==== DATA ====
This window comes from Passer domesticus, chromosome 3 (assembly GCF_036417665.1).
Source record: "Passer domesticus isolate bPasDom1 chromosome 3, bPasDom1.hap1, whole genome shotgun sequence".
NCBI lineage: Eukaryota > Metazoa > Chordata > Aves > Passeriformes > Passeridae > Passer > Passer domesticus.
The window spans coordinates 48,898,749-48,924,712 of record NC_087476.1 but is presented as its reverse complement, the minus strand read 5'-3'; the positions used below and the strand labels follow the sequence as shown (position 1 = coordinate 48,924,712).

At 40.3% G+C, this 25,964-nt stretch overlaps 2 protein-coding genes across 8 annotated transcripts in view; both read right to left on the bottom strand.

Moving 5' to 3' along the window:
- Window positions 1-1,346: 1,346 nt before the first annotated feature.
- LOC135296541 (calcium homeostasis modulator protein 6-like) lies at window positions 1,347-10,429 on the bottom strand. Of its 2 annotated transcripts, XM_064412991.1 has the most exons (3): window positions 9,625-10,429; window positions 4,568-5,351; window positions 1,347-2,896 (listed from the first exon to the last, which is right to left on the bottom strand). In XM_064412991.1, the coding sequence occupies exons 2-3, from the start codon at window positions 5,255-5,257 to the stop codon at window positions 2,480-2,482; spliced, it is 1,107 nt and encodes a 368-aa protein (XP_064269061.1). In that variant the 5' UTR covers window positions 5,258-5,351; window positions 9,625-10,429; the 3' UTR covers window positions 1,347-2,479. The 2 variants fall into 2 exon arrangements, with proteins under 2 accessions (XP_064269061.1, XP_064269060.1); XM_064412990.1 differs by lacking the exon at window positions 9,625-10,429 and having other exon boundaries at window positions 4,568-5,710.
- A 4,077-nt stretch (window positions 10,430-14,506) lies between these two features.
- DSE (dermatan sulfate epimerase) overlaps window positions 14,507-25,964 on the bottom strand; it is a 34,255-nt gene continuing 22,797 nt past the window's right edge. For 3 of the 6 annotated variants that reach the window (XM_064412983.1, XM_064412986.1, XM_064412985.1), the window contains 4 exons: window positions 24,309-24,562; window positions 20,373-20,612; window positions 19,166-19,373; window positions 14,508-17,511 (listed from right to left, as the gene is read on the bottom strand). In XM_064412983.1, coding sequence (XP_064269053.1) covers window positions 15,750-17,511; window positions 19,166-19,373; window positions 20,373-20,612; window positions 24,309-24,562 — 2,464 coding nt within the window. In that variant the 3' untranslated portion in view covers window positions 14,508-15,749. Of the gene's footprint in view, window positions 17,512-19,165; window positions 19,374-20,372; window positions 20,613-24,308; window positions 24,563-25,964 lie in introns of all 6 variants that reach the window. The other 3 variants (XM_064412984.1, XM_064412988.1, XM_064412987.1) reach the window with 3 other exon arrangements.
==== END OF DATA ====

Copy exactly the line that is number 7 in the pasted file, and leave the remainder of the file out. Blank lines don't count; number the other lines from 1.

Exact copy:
- Window positions 1-1,346: 1,346 nt before the first annotated feature.